Blog Post

Japan Warns Record Labels Over Ringtones – Take 2

A week ago I linked to an article about the Japanese Fair Trade Commission warning five major record labels over restrictive music licensing for ringtones. I also opined that the labels were simply making the most of their intellectual property. This feature goes over the whole situation in a lot more detail, including the history of the case (which is the result of a nine-month long investigation) and the fact that the MIDI-based ringtone market has “a large number of providers and much competition based on price. In order to avoid this situation, the labels established a joint venture called Label Mobile which would be the exclusive content provider for the new service”. The issue appears to be one of collusion. If Sony had independantly decided to sell ringtones at a high price and refuse licences to other people the FTC may not have intervened – but when five large record labels collude to keep prices high and competition low the FTC decided it was a breach of the anti-monoply law…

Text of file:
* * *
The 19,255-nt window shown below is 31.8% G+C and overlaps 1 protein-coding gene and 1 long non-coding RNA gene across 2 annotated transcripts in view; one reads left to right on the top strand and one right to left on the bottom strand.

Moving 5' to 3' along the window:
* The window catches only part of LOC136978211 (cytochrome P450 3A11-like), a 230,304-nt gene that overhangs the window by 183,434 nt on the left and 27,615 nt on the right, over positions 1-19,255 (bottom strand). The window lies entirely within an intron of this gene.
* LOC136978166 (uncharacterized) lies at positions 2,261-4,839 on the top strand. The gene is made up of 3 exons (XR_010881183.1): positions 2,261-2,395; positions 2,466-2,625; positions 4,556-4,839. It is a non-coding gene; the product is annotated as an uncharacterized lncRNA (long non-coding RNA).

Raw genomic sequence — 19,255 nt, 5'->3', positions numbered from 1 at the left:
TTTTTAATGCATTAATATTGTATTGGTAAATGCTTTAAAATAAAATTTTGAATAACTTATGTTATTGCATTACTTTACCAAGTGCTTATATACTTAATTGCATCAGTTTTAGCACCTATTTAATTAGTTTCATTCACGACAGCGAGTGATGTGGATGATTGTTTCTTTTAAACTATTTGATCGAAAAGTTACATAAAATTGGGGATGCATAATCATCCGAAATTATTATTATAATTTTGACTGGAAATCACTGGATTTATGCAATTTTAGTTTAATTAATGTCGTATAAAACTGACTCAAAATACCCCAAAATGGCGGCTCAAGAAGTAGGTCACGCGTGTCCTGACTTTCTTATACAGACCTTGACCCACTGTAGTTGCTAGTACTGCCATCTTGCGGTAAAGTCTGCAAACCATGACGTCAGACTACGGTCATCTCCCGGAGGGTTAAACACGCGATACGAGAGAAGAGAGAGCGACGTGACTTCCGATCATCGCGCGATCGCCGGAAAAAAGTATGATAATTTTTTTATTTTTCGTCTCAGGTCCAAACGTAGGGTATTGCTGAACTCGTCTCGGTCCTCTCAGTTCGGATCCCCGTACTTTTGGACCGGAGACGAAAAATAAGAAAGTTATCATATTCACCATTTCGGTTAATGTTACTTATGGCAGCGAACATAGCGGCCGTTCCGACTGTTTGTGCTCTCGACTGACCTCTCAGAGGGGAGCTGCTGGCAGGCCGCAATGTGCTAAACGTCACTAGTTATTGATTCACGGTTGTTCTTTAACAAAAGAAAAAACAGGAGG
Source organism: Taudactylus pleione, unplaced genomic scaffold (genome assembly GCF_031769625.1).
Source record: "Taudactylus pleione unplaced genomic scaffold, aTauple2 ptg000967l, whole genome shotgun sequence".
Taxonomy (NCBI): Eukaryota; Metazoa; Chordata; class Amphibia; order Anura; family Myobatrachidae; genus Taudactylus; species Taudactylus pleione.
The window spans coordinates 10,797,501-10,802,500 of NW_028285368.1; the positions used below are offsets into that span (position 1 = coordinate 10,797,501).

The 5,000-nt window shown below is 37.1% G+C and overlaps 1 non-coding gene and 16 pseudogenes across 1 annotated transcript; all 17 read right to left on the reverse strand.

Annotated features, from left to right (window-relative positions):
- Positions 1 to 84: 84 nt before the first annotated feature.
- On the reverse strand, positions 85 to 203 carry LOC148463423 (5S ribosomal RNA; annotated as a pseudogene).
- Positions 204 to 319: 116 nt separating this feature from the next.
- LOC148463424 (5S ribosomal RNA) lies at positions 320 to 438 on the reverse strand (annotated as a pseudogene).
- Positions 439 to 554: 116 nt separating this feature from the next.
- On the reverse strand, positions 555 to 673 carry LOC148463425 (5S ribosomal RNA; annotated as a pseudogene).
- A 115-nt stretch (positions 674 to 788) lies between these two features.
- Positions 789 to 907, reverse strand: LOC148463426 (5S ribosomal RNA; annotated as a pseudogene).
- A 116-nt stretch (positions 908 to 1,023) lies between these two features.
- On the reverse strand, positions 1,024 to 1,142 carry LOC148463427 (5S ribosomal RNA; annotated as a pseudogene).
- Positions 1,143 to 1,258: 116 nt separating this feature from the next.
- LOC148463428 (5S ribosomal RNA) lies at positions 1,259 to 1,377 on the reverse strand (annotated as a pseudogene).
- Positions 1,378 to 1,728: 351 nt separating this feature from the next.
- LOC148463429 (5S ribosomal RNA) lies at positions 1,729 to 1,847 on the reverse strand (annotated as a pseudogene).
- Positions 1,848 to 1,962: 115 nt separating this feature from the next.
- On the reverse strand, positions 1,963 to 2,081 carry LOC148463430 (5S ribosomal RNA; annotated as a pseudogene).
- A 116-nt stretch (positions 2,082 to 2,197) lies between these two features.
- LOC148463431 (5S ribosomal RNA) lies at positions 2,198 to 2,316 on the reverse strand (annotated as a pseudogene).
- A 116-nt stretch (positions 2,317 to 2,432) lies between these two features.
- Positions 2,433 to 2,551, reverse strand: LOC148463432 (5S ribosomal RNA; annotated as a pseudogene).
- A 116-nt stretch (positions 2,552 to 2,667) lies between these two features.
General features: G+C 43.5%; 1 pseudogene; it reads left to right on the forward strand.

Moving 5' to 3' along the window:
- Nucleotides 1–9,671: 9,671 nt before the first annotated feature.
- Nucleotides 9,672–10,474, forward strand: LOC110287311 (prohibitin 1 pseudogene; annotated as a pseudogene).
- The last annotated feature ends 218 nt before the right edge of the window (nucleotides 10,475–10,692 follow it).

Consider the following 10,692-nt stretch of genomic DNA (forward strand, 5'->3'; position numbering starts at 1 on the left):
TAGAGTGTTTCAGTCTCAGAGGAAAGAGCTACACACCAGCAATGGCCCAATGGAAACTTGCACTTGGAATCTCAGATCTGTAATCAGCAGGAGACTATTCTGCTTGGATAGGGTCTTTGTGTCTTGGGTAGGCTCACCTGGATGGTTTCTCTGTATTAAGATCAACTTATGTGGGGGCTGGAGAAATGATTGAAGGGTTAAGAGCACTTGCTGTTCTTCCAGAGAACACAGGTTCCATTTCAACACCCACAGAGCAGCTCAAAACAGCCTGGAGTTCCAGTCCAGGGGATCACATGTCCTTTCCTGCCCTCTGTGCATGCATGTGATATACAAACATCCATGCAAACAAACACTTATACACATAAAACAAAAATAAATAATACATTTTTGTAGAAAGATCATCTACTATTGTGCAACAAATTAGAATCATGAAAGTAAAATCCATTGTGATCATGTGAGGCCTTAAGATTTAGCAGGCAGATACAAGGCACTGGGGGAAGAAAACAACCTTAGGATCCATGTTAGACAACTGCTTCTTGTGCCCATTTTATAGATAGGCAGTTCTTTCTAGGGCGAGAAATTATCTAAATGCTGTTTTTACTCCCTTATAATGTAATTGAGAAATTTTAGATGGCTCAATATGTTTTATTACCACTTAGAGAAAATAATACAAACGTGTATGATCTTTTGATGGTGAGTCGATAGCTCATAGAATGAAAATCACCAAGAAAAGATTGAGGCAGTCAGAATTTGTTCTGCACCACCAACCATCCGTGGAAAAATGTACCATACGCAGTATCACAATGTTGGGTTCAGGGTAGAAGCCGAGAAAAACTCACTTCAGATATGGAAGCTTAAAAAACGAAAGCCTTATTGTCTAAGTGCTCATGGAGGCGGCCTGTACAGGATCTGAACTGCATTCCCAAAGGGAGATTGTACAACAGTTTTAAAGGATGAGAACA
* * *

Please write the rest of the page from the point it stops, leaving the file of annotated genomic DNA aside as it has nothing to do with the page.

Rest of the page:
I’m still not sure whether the labels have done anything wrong. I’m trying to put it into context – at first I thought it was like several petrol stations colluding to raise the price of petrol without fear of being undercut by the competition. However, petrol stations don’t create the petrol they distribute it, so it’s more akin to the OPEC nations colluding to set the price of petrol at the source – and the only reason OPEC got away with it is because they are nations. I’ve come to the tentative conclusion that licensing your intellectual property in a selective or restrictive way is not wrong, but colluding to reduce competition to allow you to license your intellectual property in a selective or restrictive way is. It’s certainly not good for the industry or for the consumers.